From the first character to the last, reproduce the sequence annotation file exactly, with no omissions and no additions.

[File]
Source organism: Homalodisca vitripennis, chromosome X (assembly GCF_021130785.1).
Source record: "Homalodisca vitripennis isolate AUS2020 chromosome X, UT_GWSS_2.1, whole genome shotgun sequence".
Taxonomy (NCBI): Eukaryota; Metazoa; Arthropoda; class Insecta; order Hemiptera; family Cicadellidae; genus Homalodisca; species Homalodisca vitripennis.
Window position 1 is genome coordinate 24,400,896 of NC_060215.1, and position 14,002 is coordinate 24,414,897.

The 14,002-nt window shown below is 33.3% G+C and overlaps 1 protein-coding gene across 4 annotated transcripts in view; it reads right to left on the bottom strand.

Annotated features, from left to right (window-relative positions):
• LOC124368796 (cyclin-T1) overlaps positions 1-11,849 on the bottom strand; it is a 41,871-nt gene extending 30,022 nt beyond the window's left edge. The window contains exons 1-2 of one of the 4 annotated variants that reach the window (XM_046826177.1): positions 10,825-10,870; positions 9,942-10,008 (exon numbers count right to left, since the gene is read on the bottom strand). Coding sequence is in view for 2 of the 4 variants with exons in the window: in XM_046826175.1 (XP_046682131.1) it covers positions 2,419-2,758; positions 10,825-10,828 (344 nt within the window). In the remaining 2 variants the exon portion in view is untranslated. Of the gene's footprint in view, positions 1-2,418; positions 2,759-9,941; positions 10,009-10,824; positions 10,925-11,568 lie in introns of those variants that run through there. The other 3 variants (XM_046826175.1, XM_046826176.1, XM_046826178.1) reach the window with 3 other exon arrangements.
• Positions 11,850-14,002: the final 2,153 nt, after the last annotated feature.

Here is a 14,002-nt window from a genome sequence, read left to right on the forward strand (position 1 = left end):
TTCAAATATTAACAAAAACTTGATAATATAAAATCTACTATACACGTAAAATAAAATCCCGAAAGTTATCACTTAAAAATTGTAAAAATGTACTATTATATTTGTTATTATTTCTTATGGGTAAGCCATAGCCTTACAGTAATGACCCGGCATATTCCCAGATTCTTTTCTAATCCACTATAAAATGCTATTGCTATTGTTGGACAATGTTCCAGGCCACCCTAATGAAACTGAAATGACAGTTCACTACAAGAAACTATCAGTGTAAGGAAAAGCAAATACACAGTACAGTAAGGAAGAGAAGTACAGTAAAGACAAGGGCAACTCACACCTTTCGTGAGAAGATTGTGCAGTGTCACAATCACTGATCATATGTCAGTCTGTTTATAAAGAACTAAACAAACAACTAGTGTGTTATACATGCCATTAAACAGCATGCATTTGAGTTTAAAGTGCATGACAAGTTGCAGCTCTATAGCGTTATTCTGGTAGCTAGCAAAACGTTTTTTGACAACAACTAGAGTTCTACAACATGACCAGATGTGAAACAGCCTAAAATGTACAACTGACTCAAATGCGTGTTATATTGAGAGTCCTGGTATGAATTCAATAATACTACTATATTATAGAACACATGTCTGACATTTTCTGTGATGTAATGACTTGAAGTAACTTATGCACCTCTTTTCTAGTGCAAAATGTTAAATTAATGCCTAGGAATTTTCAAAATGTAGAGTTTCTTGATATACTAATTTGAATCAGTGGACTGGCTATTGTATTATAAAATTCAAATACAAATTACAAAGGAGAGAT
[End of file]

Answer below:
Source organism: Homalodisca vitripennis, chromosome X (assembly GCF_021130785.1).
Source record: "Homalodisca vitripennis isolate AUS2020 chromosome X, UT_GWSS_2.1, whole genome shotgun sequence".
Taxonomy (NCBI): Eukaryota; Metazoa; Arthropoda; class Insecta; order Hemiptera; family Cicadellidae; genus Homalodisca; species Homalodisca vitripennis.
Window position 1 is genome coordinate 24,400,896 of NC_060215.1, and position 14,002 is coordinate 24,414,897.

The 14,002-nt window shown below is 33.3% G+C and overlaps 1 protein-coding gene across 4 annotated transcripts in view; it reads right to left on the bottom strand.

Annotated features, from left to right (window-relative positions):
• LOC124368796 (cyclin-T1) overlaps positions 1-11,849 on the bottom strand; it is a 41,871-nt gene extending 30,022 nt beyond the window's left edge. The window contains exons 1-2 of one of the 4 annotated variants that reach the window (XM_046826177.1): positions 10,825-10,870; positions 9,942-10,008 (exon numbers count right to left, since the gene is read on the bottom strand). Coding sequence is in view for 2 of the 4 variants with exons in the window: in XM_046826175.1 (XP_046682131.1) it covers positions 2,419-2,758; positions 10,825-10,828 (344 nt within the window). In the remaining 2 variants the exon portion in view is untranslated. Of the gene's footprint in view, positions 1-2,418; positions 2,759-9,941; positions 10,009-10,824; positions 10,925-11,568 lie in introns of those variants that run through there. The other 3 variants (XM_046826175.1, XM_046826176.1, XM_046826178.1) reach the window with 3 other exon arrangements.
• Positions 11,850-14,002: the final 2,153 nt, after the last annotated feature.

Here is a 14,002-nt window from a genome sequence, read left to right on the forward strand (position 1 = left end):
TTCAAATATTAACAAAAACTTGATAATATAAAATCTACTATACACGTAAAATAAAATCCCGAAAGTTATCACTTAAAAATTGTAAAAATGTACTATTATATTTGTTATTATTTCTTATGGGTAAGCCATAGCCTTACAGTAATGACCCGGCATATTCCCAGATTCTTTTCTAATCCACTATAAAATGCTATTGCTATTGTTGGACAATGTTCCAGGCCACCCTAATGAAACTGAAATGACAGTTCACTACAAGAAACTATCAGTGTAAGGAAAAGCAAATACACAGTACAGTAAGGAAGAGAAGTACAGTAAAGACAAGGGCAACTCACACCTTTCGTGAGAAGATTGTGCAGTGTCACAATCACTGATCATATGTCAGTCTGTTTATAAAGAACTAAACAAACAACTAGTGTGTTATACATGCCATTAAACAGCATGCATTTGAGTTTAAAGTGCATGACAAGTTGCAGCTCTATAGCGTTATTCTGGTAGCTAGCAAAACGTTTTTTGACAACAACTAGAGTTCTACAACATGACCAGATGTGAAACAGCCTAAAATGTACAACTGACTCAAATGCGTGTTATATTGAGAGTCCTGGTATGAATTCAATAATACTACTATATTATAGAACACATGTCTGACATTTTCTGTGATGTAATGACTTGAAGTAACTTATGCACCTCTTTTCTAGTGCAAAATGTTAAATTAATGCCTAGGAATTTTCAAAATGTAGAGTTTCTTGATATACTAATTTGAATCAGTGGACTGGCTATTGTATTATAAAATTCAAATACAAATTACAAAGGAGAGAT